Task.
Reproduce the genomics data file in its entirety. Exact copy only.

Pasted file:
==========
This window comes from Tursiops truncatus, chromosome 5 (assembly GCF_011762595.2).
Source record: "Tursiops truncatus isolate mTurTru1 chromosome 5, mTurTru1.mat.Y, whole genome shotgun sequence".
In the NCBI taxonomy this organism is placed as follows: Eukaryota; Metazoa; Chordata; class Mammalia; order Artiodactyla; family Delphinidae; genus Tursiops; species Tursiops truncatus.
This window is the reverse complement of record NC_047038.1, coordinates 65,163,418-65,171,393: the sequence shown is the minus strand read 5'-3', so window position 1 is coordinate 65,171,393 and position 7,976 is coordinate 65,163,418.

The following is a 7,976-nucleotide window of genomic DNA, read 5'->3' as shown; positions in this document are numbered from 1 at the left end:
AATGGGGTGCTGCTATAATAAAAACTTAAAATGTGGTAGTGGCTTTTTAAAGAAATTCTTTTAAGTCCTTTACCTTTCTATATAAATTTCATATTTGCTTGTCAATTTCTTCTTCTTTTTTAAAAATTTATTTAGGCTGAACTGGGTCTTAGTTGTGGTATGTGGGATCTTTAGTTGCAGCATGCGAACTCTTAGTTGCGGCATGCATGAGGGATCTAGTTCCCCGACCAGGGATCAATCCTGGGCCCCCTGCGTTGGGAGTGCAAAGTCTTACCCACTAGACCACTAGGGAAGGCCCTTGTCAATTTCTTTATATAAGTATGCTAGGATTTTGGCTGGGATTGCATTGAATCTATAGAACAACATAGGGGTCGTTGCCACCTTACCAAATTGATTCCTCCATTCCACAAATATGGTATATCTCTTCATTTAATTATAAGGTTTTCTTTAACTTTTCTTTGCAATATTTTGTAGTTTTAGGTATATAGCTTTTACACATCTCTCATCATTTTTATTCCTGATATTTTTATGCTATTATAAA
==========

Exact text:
This window comes from Tursiops truncatus, chromosome 5 (assembly GCF_011762595.2).
Source record: "Tursiops truncatus isolate mTurTru1 chromosome 5, mTurTru1.mat.Y, whole genome shotgun sequence".
In the NCBI taxonomy this organism is placed as follows: Eukaryota; Metazoa; Chordata; class Mammalia; order Artiodactyla; family Delphinidae; genus Tursiops; species Tursiops truncatus.
This window is the reverse complement of record NC_047038.1, coordinates 65,163,418-65,171,393: the sequence shown is the minus strand read 5'-3', so window position 1 is coordinate 65,171,393 and position 7,976 is coordinate 65,163,418.

The following is a 7,976-nucleotide window of genomic DNA, read 5'->3' as shown; positions in this document are numbered from 1 at the left end:
AATGGGGTGCTGCTATAATAAAAACTTAAAATGTGGTAGTGGCTTTTTAAAGAAATTCTTTTAAGTCCTTTACCTTTCTATATAAATTTCATATTTGCTTGTCAATTTCTTCTTCTTTTTTAAAAATTTATTTAGGCTGAACTGGGTCTTAGTTGTGGTATGTGGGATCTTTAGTTGCAGCATGCGAACTCTTAGTTGCGGCATGCATGAGGGATCTAGTTCCCCGACCAGGGATCAATCCTGGGCCCCCTGCGTTGGGAGTGCAAAGTCTTACCCACTAGACCACTAGGGAAGGCCCTTGTCAATTTCTTTATATAAGTATGCTAGGATTTTGGCTGGGATTGCATTGAATCTATAGAACAACATAGGGGTCGTTGCCACCTTACCAAATTGATTCCTCCATTCCACAAATATGGTATATCTCTTCATTTAATTATAAGGTTTTCTTTAACTTTTCTTTGCAATATTTTGTAGTTTTAGGTATATAGCTTTTACACATCTCTCATCATTTTTATTCCTGATATTTTTATGCTATTATAAA